Labor Day 2021: Iowa job deficit endures in slow recovery
IOWA CITY, Iowa (Sept. 4, 2021) — At Labor Day 2021, Iowa's job market remains imbalanced since the COVID-19 pandemic hit the state in early 2020, without a clear policy response in place to correct it.
Iowa payroll, or nonfarm, jobs remain 65,000 off pace from the pre-COVID recession economy, with the largest net losses in selected service jobs and government jobs. Meanwhile, the state is not taking steps to make sure workplaces and entertainment venues are safe enough to attract workers and customers.
The biggest policy steps taken by Governor Kim Reynolds and the Legislature have been twofold: the governor's unilateral decision to reject a federal expansion of unemployment benefits in June, and a new law prohibiting local governments and businesses to require masks or coronavirus vaccinations in most instances.
“We can pretend that reducing unemployment benefits is a cure-all, but there is nothing to indicate that it works. The expanded benefits would have brought more federally supported spending to the economy. Second, the state could be doing more to make community and workplace spaces safer to get Iowans back to work,” said Mike Owen, deputy director of Common Good Iowa, a nonpartisan policy research and advocacy organization whose staff have tracked Iowa jobs for two decades.
National job numbers released Friday for the month of August show a continuing struggle as the nation and its economy attempt to recover from the spread of the pandemic. The latest state numbers available are for July.
The state's unemployment rate stood at 4.1 percent in July, continuing to inch up from 3.6 percent in January. The rate stood at 2.9 percent in early 2020, before the impact of COVID became apparent in monthly job reports.
“The job numbers only tell us where jobs are falling short, not the reasons those jobs are not being filled. But common sense tells us that pay, workplace safety and lack of child care could be behind it. In addition decisions by workers to seek new career paths could actually help the economy in the long run,” Owen said.
Despite the governor’s contention that reducing unemployment benefits in June would send Iowans back into the job market, the early indicators are inconclusive. The seasonally adjusted labor force — Iowans employed or looking for work — dropped from 1,727,900 in February 2020, just before the pandemic hit Iowa, to a low of 1,619,400 in December.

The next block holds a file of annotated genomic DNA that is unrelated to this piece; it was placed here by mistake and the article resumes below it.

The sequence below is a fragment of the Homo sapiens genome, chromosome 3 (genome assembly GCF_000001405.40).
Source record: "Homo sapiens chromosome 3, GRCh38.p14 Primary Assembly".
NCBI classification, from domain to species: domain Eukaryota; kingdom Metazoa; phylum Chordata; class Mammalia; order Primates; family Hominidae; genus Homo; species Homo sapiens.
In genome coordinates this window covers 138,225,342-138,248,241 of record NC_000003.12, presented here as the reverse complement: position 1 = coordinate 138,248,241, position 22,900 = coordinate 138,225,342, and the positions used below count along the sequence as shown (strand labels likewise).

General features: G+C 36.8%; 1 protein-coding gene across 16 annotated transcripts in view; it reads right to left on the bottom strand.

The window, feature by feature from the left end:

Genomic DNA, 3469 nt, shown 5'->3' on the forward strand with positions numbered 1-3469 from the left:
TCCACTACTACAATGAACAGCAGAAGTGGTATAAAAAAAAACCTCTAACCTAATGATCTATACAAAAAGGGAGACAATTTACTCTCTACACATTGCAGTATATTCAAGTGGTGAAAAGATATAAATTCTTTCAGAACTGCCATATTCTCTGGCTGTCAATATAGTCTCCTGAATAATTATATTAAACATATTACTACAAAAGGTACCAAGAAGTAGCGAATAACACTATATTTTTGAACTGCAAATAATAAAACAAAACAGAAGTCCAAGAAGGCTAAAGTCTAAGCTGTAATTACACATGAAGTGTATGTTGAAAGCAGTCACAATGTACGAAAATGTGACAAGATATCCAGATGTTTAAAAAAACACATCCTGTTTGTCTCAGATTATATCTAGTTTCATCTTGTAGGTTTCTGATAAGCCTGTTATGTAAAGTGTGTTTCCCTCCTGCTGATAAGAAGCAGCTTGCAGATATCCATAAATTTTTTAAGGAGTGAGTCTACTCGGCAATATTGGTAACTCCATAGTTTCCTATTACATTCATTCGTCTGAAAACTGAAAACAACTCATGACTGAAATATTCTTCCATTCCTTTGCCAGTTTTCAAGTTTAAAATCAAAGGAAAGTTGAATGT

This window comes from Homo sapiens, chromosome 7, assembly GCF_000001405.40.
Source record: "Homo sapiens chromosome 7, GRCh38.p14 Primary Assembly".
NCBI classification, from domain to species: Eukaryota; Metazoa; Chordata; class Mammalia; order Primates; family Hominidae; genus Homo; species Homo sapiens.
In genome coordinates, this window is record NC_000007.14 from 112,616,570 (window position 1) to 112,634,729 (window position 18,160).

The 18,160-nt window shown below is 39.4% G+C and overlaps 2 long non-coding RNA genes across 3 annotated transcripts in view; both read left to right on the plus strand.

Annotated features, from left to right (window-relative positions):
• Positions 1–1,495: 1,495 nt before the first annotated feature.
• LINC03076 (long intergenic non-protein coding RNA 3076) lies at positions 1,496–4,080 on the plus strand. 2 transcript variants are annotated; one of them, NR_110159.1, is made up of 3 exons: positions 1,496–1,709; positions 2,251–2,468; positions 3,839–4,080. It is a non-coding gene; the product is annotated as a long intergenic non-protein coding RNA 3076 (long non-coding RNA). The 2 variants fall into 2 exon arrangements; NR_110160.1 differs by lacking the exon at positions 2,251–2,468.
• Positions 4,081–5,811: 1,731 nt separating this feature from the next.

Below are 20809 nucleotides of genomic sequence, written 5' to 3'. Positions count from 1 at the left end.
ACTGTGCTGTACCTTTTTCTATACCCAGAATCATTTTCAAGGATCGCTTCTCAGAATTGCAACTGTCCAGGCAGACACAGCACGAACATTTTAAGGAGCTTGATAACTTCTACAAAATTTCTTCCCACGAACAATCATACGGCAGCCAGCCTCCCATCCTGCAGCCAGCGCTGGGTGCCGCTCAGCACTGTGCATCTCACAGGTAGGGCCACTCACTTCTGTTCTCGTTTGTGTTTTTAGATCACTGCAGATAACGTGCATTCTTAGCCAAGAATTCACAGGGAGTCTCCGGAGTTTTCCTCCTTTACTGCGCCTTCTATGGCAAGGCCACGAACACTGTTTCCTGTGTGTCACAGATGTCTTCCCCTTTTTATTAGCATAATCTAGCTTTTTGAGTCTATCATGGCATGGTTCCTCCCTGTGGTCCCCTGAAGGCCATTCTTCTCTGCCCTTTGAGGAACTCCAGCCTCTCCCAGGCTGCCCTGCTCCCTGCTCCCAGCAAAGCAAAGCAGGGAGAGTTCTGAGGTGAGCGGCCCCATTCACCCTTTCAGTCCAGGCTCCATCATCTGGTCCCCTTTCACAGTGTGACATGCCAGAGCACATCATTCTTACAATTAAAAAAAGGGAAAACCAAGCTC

The average increase in the labor force since the December low point was 5,900. The July labor force increase after expanded benefits ended was slightly higher at 6,400, but less than increases for the previous two months.
Iowa faces a job deficit from the start of the COVID recession. From February 2020 to July 2021, the number of payroll jobs has fallen from 1,590,900 to 1,532,800 — a net loss of 58,100 jobs. Adding 6,900 jobs that would be needed to keep up with population growth since the recession started, the job deficit for Iowa is at 65,000.
Since the sharp drop in jobs in April 2020 — 171,800 — and significant boosts totaling 65,600 in June and July of that year, the monthly net job change has settled into an average of 3,800 net new jobs each month. The increases in the last two months were 6,600 and 7,400, but even holding at similar levels it will be a long climb to reach pre-recession job levels.
The lasting loss of jobs through the first 18 months of the COVID-19 recession in Iowa is largest in two service sectors: Education and Health Services, down 15,900 since February 2020, and Leisure and Hospitality, down 12,400.
Common Good Iowa is a nonpartisan, nonprofit organization built on a collective 50 years of experience of two respected Iowa organizations — the Child and Family Policy Center and Iowa Policy Project. Find Common Good Iowa research and perspectives at www.commongoodiowa.org.
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